wasn’t sorry to see her go; she thought it best that Jeannie move to a
bigger place with a brighter future. She wanted Jeannie to find a husband
who wasn’t a slave to the whims of the weather or the land, or didn’t cater
to the alcoholic tastes of many of the locals with moonshine.

They lived together in the same brick house that Jeannie lived in now. Ada
didn’t have a husband, so Jeannie didn’t have a daddy. She never wondered
or cared about this situation much until she went to school and the other
kids asked. Her mom wasn’t too talkative in the first place, and Jeannie’s
missing daddy wasn’t a subject she wanted to waste her few words to Jeannie

For years, Ada worked at the River Bend Bluff Bank and Trust, making
deposits for the wheat and cowpea farmers. That was about the extent of the
banking business done in town in those days. Not many people had enough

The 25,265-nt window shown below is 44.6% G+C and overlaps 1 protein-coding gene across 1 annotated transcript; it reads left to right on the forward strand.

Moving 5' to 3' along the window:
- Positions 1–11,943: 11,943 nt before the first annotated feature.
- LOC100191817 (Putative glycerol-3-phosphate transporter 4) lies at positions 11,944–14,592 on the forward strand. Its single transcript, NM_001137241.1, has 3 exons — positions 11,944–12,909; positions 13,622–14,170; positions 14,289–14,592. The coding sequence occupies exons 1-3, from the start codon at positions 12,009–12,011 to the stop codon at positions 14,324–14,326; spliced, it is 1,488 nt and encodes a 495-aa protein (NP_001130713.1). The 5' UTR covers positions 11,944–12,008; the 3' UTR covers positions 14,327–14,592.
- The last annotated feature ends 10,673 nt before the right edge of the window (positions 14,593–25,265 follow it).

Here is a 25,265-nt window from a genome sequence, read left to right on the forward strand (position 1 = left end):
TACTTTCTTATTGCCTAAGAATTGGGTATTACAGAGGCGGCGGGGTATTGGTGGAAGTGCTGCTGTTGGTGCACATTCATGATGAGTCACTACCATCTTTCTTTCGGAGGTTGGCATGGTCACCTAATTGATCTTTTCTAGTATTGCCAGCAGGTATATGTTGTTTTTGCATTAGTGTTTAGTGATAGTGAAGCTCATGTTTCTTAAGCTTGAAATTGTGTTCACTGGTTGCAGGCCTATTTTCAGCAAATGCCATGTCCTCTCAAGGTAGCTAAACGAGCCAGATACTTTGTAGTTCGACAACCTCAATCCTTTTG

money to even worry about putting it in the bank. In fact, most people
didn’t trust the bank at all; the Great Depression was still fresh in a lot
of folks minds.

The bank was one of the oldest buildings in town, and wasn’t a even bank
anymore. Now it was the Ozark Heritage Center, and tourists passing through
town on the way to see Andy Williams in Branson would stop and take
pictures of the old brick building and maybe visit the little museum
inside. Tourists tended not to linger in River Bend Bluff; the locals were
a suspicious lot and not exactly examples of small town wholesome living.
The lack of jobs, combined with a booming demand for crystal meth, lent a
the locals a certain suspicion toward strangers.

Everybody in town liked Jeannie when she was a girl, despite her missing
dad. Ada had one of the few good jobs in town, and Jeannie never lacked for
much. The other kids in school might have had two parents, but for most it
didn’t matter too much. Most of the kids Jeannie went to school with were
from poor families; their families considered mandatory school attendance
just one more way that the rest of the world wanted to interfere in their